Semiconductor Revenue Declined 11.9 Percent in 2019

Semiconductor Revenue Declined 11.9 Percent in 2019

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Worldwide semiconductor revenue totaled $418.3 billion in 2019, down 11.9% from 2018, according to preliminary results by Gartner. Intel regained the No. 1 position in the market as the downturn in the memory market negatively impacted many of the top vendors, including Samsung, the No. 1 vendor by revenue in 2018 and 2017.

“The memory market, which accounted for 26.7% of semiconductor sales in 2019, experienced a 31.5% decline in revenue in 2019,” said Andrew Norwood, research vice president at Gartner. “Within memory, DRAM revenue declined 37.5% due to an oversupply that started at the end of 2018 and lasted throughout 2019. The oversupply was caused by a sudden fall in demand from the hyperscale market. This revealed excessive OEM inventory levels that took the first half of the year to correct. Excessive inventory at DRAM vendors in the second half of 2019 pushed pricing lower and resulted in an average selling price decline of 47.4% in 2019.”

Intel reclaimed its position as the No. 1 global semiconductor vendor by revenue in 2019. Their revenue declined 0.7% in 2019, driven by a slowdown in the server market, an ongoing constrained CPU supply and the 4Q19 sale of its cellular modem business to Apple. Samsung dropped to the No. 2 position due to the downturn in the memory market. Like all memory vendors, the company struggled with oversupply and falling prices in both the DRAM and NAND flash markets. Samsung’s memory revenue, which accounted for 82% of its sales, declined 34% in 2019.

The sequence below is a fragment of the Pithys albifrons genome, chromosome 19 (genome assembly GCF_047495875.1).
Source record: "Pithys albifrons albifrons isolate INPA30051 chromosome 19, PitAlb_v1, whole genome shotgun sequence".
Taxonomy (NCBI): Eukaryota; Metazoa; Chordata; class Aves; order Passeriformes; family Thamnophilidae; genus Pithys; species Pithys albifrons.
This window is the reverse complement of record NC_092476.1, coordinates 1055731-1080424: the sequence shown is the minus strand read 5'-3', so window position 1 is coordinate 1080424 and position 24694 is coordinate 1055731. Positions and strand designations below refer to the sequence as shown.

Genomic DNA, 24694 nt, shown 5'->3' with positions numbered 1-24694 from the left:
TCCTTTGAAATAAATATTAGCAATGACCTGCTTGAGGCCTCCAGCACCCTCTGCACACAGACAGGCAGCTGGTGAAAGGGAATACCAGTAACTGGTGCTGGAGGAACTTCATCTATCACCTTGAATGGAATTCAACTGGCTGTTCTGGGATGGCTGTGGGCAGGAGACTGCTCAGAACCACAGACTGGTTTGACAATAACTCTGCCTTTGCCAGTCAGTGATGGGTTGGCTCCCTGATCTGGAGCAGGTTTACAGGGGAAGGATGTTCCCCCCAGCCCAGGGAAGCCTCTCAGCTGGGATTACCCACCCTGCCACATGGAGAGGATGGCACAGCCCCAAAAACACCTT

Within the memory segment, NAND flash experienced a milder downturn than the overall memory market, with a revenue decline of 23.1% due to elevated levels of inventory at the end of 2018 that were exacerbated by sluggish demand in the first half of 2019. The NAND market began to stabilize in July, aided by a power outage in the fabs jointly owned by KIOXIA and Western Digital. This power outage acted as a catalyst to clean out vendor inventories and prompted prices to increase from unsustainable lower levels.

Revenue growth of other device categories varied between analog products’ decline of 5.4% and optoelectronics’ growth of 2.4%. Analog suffered due to weak end-equipment markets, especially industrial and legacy automotive, as did other broad-based commodity devices, such as microcontrollers and other logic. Optoelectronics recorded the best performance of any device category due to the increasing number of cameras in smartphones.

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